Archive for February, 2011

Here’s the Latest

Sunday, February 27th, 2011

Exciting and fun times have been happening over here. Our French teacher from Perth, Louise, (a wonderful young lady from Versailles) is in France at the moment and has been our tour guide and food provider for the past few days. She was kind enough to invite us to her family home in Versailles for lunch last Thursday. It is so nice to go into family situations in other countries. It gives you a much different perspective on the way of living and how people function.

Louise’s family lives in an apartment on the fourth or fifth floor. The apartment layout is beyond confusing – all rooms seem to be connected with multiple entries and exits, random bedrooms attached to sitting rooms and the corridor to the kitchen is also the dining area. The walls are covered in trinkets and souvenirs from places they have been. It is cosy, warm and inviting and Louise’s family welcomed us with open arms. Wine flowed, we ate delicious saucisson, and Louise’s mum prepared an amazing French lunch of chicken with a mushroom sauce. And we had CHEESE. One of my favourite things about going to French people’s houses for meals is being offered cheese. We were given five different cheeses to try (we sampled them all), three of which they had purchased in the Alps the previous week. It was fantastic and our breath stank as a result.

Friday night we were invited back to Louise’s for a party with Louise’s friends. Everyone was so friendly and spoke English with ease and were excited about meeting Louise’s Australian friends. I’m not a party person and generally hate being social when I don’t know anyone, but I felt really at ease and had a great time. Sadly we had to catch trains back to Paris and left just in time to catch the final train from Versailles to Paris and then the last connection back to our place. I was somewhat relieved to be leaving the smoke-filled rooms of Louise’s house. Every one at the party smoked. We were engulfed in toxic smoke fumes which we are strangely starting to get used to. It amazes me how many people smoke in Paris. My “You know that thing will kill you” threats don’t even seem to work. I couldn’t wait to wash my hair after that party.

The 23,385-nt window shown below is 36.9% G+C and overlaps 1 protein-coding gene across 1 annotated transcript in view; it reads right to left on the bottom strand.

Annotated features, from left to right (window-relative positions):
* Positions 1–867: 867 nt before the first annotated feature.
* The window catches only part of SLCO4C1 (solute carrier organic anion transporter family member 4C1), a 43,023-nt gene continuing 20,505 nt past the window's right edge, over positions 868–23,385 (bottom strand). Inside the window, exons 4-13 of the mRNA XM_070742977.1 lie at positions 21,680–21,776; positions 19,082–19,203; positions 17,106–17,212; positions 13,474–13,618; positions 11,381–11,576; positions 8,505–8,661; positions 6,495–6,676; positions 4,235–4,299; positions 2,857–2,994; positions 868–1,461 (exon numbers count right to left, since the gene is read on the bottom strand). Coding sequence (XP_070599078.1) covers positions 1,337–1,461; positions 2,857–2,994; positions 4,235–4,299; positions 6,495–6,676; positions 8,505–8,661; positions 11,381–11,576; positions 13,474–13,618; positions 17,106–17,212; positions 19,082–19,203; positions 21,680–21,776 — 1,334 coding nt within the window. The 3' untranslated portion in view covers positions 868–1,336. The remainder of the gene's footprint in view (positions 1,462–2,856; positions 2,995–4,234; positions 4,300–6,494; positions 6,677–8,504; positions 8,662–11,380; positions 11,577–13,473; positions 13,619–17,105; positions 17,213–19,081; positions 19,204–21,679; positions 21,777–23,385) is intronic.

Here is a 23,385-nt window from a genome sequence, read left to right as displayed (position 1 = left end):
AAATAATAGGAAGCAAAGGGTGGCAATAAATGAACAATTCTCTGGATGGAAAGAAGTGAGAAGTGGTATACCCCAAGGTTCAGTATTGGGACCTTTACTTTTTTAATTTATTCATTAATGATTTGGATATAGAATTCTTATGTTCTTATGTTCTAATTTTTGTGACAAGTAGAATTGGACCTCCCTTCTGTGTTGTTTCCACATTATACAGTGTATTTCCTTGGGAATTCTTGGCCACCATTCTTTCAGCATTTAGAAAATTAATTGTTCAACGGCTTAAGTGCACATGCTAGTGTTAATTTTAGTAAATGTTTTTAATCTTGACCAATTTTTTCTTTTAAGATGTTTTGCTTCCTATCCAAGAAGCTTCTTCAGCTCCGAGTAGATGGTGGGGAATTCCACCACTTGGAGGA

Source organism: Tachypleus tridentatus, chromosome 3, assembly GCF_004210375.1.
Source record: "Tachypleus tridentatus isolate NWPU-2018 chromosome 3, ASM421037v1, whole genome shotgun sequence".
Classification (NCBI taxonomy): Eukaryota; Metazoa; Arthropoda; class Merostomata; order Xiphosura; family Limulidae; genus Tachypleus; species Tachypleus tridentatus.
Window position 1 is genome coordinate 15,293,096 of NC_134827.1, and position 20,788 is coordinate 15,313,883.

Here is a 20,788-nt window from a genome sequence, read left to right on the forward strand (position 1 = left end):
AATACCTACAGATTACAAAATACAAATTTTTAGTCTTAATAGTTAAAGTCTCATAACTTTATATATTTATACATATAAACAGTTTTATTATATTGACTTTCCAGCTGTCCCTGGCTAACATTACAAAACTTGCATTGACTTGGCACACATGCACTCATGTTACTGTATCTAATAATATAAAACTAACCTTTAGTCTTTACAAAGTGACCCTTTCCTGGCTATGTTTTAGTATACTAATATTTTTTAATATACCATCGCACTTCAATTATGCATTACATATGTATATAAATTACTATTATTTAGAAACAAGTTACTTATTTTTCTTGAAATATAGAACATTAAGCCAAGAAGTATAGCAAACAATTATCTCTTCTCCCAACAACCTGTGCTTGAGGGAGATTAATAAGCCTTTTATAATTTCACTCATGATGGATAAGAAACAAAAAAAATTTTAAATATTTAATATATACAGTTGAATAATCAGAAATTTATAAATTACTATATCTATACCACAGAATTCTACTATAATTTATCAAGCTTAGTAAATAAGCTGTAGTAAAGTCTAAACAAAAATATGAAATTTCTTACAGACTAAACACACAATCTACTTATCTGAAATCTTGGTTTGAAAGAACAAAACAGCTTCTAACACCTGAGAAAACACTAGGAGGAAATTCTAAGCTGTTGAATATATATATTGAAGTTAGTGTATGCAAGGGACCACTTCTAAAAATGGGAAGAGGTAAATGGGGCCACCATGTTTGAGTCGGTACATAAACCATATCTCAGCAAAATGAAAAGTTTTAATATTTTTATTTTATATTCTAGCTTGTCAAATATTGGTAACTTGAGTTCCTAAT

Train to Paris

Heading home on the train

Then it was Saturday. We met Louise, her husband Marcelo, and another girl from Perth, Anuska, at the Musee D’Orsay and we wandered around the gallery with hundreds of other people being cultured. The Musee D’Orsay is a brilliant gallery with some amazing works. One of my favourite sections was a collection of photographs revolving around the theme of sleep. The introductory text said that there was a movement of taking photographs of people pretending to be asleep as it was like seeing them at their most innocent. There was also a collection of Van Gogh’s paintings and some amazing paintings by Manet.

After our cultural boost, we headed our for dinner to a lovely little restaurant in Montmartre. I have walked past this place a few times when looking for somewhere to eat but never went there. It is always so hard to know where to go unless you have recommendations. Like most menus in France, the mains consisted of meat dishes. Hard to be vegetarian in France. I had a steak with roquefort sauce. So so good. Everyone’s food was delicious. To start we had an oeuf cocotte which is an egg cracked into a ramekin and cooked slightly. This version then had foie gras on top and you dip pieces of bread into the sloppy egg/foie gras mixture. SO SO SO GOOD. Yes, foie gras is bad. But it is also delicious. Very delicious.

Oeuf cocotte

Oeuf cocotte. Mmmmmmmiam!